After ten years of hard-fought litigation, HSR Partners Randy Renick and Cornelia Dai reached a $7.8 million settlement for wage-and-hour claims against Chinese Daily News. Representing 200 hourly employees, Plaintiffs' sought damages against Chinese Daily News for unpaid overtime, failure to provide rest and meal breaks, wage statement violations, and waiting time violations.
Hadsell Stormer Richardson & Renick, LLP is now serving as counsel for the plaintiffs in one of the most significant discrimination cases in decades: Dukes v. Wal-Mart, Inc. The case is currently being litigated as a class action before the U.S. District Court in the Northern District of California. In addition to HSRR, the Plaintiffs continue to be represented by Cohen Milstein Sellers & Toll PLLC; the Impact Fund; Davis Cowell & Bowe LLP, and Equal Rights Advocates (ERA). Partner Randy Renick will serve as co-lead counsel for the plaintiffs in Dukes v. Wal-Mart Stores, Inc. with Joseph M. Sellers, of Cohen Milstein Sellers & Toll PLLC. Mr. Renick replaces former co-lead counsel Brad Seligman, of the Impact Fund, who recently was appointed Alameda (Calif.) Superior Court Judge.
Today, Hadsell Stormer Richardson & Renick, along with the Legal Aid Foundation of Los Angeles and Robert D. Newman, Attorney at Law, announced the settlement of a lawsuit challenging the constitutionality of the law that granted special privileges for the Farmers Field football project in downtown Los Angeles. The settlement is a tremendous victory for the people who live near the proposed stadium, most of whom are working class people of color. The agreement includes a $15 million Housing Trust Fund which will create affordable housing units in Pico-Union, South L.A. and Downtown Los Angeles. Plaintiffs also secured commitments on a wide range of other community benefits and measures, including air quality improvement projects, improvements serving bus riders, additional parks and open space, neighborhood improvement plans, a living wage for employees, the hiring of disadvantaged workers and a community team to promote health in the surrounding area.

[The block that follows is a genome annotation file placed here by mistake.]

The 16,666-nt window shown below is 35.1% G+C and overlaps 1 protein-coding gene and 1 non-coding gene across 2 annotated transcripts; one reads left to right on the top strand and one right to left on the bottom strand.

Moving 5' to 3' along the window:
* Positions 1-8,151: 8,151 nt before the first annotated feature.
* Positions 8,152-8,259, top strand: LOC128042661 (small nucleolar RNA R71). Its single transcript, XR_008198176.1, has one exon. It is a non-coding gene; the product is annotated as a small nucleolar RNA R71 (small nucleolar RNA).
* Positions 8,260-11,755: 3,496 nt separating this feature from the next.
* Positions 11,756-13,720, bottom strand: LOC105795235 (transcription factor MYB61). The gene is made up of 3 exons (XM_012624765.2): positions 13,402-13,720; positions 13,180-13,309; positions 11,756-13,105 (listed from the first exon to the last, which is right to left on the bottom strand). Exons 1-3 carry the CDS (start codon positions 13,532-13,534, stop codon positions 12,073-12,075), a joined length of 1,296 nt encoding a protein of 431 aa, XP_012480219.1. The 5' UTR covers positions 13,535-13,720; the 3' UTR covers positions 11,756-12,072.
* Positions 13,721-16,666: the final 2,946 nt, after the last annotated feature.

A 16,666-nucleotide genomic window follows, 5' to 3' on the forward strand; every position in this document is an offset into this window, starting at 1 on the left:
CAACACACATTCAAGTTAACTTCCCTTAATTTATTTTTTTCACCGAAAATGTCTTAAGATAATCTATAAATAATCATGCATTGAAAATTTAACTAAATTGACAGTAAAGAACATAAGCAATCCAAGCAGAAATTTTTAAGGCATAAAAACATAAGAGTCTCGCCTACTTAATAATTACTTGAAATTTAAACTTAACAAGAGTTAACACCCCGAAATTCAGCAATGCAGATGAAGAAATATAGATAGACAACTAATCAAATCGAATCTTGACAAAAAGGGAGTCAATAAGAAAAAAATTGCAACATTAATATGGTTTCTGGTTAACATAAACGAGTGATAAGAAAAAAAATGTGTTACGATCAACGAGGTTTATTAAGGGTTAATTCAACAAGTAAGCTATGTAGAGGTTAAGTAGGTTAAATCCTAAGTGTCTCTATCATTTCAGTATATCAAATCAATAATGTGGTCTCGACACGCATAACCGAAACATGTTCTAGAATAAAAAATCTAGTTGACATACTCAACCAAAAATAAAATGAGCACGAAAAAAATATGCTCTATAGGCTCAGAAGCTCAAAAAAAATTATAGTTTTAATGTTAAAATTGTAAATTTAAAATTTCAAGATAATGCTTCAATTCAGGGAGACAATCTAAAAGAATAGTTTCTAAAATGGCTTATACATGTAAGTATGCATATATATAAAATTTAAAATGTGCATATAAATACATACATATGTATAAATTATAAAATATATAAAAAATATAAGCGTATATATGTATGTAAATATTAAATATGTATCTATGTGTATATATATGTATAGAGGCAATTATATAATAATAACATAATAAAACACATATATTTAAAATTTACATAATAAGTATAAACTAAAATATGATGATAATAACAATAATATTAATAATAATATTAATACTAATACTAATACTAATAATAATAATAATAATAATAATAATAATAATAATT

It may seem like something straight out of science fiction, but a California judge has given the go-ahead for current and former military personnel who may have been experimented on by the government to join a class action lawsuit. The government has claimed that as many as 100,000 people were used for human experimentation between the years of 1922 and 1975. The class action lawsuit could lift the veil over soldiers who can now come forward and talk about what they experienced at the hands of the government.
They help secure our communities. The 35,000 people that work in our federal prisons face violence from inmates every day at work. Hoping to provide us all with more secure communities, these people help keep over 214,000 inmates off our streets. Aside from the violence and harassment they face from inmates, the workers of the Federal Bureau of Prisons are facing a systemic problem of workplace retaliation.